Google uncovers evidence of large iPhone hacking attempt

Google uncovers evidence of large iPhone hacking attempt
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Google researchers announced Thursday that they discovered security vulnerabilities that enabled multiple hacked websites to “exploit iPhones en masse.”

Ian Beer of Google’s Project Zero wrote in a blog post that the company's Threat Analysis Group (TAG) identified “a small collection of hacked websites” that were being used as “watering hole” sites to attack visitors using iPhones.

“There was no target discrimination; simply visiting the hacked site was enough for the exploit server to attack your device, and if it was successful, install a monitoring implant,” Beer wrote. “We estimate that these sites receive thousands of visitors per week.” 


The implant installed in the iPhones would run in the background without users' knowledge and had access to all the files on infected phones, including messages sent on end-to-end encrypted apps such as WhatsApp, Telegram and iMessage.

Hackers were also be able to copy any photos or contacts from the infected phone, access emails and track the user’s GPS location.

Beer noted that while the implant could be stopped if a user rebooted their phone, if the user then visited the infected websites again, the implant would run again.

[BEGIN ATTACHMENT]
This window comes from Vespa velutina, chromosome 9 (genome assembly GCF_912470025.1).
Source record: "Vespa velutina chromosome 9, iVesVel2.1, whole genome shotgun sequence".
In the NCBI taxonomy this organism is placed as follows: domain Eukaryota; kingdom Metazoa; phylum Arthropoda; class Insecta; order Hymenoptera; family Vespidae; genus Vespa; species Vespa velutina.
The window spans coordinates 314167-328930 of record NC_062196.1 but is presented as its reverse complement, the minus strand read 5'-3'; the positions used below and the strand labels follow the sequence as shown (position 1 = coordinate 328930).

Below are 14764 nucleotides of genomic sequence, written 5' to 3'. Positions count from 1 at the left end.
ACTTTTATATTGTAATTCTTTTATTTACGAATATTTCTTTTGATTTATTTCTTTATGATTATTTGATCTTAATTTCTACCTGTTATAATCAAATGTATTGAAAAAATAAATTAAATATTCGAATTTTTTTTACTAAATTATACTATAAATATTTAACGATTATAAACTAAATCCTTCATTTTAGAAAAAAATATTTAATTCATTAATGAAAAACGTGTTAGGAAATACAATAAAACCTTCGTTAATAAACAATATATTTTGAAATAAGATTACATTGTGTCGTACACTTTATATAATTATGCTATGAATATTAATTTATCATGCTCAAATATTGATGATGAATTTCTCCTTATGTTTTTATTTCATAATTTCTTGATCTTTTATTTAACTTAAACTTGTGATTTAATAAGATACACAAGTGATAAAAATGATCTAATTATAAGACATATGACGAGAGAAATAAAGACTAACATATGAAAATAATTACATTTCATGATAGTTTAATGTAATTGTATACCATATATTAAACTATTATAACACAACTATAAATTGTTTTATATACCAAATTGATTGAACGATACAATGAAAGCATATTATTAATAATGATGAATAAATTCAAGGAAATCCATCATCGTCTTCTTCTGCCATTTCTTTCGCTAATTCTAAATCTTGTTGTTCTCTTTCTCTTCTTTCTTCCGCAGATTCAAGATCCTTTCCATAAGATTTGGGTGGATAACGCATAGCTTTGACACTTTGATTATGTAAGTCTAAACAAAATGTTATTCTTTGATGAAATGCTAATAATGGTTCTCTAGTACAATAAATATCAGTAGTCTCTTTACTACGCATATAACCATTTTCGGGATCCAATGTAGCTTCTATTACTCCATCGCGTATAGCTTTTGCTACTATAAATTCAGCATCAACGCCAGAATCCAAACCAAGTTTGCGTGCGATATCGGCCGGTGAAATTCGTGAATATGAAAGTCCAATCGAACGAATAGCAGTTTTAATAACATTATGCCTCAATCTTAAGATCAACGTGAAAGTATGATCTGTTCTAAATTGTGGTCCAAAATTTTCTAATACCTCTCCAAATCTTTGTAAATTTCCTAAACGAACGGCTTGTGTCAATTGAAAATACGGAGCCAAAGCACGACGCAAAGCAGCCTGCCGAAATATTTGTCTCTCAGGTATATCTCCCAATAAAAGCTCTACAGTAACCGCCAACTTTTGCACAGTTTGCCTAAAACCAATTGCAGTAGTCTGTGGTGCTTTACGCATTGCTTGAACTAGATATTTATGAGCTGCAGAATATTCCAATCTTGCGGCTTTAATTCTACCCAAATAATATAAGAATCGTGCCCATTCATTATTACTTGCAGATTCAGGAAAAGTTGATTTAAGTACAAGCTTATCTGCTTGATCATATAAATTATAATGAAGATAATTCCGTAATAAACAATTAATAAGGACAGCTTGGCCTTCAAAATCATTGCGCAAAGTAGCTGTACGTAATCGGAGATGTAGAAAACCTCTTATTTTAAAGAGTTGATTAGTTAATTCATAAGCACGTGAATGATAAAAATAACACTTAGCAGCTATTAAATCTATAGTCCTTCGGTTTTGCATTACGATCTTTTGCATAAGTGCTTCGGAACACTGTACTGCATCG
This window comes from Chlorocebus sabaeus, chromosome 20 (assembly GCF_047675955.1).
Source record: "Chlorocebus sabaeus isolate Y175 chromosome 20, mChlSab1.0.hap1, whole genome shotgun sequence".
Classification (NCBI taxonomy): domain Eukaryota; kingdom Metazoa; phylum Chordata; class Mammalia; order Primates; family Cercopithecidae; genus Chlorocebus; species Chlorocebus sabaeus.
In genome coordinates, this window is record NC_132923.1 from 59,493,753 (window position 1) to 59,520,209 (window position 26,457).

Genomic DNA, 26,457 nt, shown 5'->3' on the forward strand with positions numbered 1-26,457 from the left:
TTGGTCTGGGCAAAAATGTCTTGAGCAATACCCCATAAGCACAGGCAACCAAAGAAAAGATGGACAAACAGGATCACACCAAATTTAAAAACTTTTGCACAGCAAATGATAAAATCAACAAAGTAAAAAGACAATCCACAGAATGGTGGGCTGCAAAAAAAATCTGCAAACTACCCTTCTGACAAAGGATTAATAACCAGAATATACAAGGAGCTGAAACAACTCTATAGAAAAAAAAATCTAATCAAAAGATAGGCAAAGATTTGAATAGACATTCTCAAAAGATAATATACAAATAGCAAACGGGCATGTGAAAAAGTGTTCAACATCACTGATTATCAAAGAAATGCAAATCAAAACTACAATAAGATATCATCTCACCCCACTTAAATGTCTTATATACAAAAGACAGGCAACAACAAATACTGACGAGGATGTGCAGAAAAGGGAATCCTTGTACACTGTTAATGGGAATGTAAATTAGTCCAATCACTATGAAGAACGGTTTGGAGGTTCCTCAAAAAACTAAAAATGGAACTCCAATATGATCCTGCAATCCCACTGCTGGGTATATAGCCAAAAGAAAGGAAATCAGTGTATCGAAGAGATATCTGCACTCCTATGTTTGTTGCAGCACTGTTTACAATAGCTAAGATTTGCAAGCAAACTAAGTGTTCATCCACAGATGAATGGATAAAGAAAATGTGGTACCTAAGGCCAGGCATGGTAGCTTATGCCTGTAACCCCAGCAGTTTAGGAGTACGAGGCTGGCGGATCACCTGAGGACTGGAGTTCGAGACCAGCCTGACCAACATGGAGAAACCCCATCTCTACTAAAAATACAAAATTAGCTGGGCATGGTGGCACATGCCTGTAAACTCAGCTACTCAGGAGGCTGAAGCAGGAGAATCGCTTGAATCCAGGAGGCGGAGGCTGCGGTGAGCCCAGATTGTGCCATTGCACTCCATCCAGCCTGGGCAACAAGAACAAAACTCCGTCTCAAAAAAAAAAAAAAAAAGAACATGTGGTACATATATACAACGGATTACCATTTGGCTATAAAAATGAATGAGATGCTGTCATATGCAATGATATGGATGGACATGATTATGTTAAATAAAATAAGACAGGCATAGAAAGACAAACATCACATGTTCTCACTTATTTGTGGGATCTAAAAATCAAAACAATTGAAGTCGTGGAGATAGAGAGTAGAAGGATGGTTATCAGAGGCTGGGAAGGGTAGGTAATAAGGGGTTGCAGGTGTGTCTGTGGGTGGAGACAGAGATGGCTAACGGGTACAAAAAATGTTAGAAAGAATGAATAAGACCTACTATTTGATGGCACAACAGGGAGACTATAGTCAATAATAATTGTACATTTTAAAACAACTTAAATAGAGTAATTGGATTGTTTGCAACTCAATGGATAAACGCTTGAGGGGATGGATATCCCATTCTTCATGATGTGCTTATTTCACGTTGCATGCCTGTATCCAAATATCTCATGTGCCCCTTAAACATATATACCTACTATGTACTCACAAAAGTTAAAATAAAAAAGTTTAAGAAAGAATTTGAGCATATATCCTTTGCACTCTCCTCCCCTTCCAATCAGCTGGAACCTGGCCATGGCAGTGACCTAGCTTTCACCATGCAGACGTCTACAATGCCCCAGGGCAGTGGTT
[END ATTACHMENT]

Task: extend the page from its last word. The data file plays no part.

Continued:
“Given the breadth of information stolen, the attackers may nevertheless be able to maintain persistent access to various accounts and services by using the stolen authentication tokens from the keychain, even after they lose access to the device,” Beer wrote.

While Beer noted that this was a “failure case” for the attackers, there are likely other malicious campaigns against iPhones that have not yet been discovered.

Google’s TAG found 14 vulnerabilities, with exploit chains found for every iPhone version from iOS 10 through iOS 12. Beer noted this likely meant a malicious group had been trying to hack iPhones that visited these websites for at least two years. 

Google said it reported the vulnerabilities to its rival Apple in February, with Apple subsequently releasing an “out-of-band” release of iOS 12.1.7 less than a week later to address the vulnerabilities. Apple also publicly disclosed the security vulnerabilities.

Apple did not immediately respond to request for comment on Friday.

Beer emphasized that enhanced security of iPhones and other mobile devices will never completely eliminate the risk of a cyberattack, noting that certain groups of users will be targeted regardless.

“All that users can do is be conscious of the fact that mass exploitation still exists and behave accordingly; treating their mobile devices as both integral to their modern lives, yet also as devices which when compromised, can upload their every action into a database to potentially be used against them,” Beer wrote.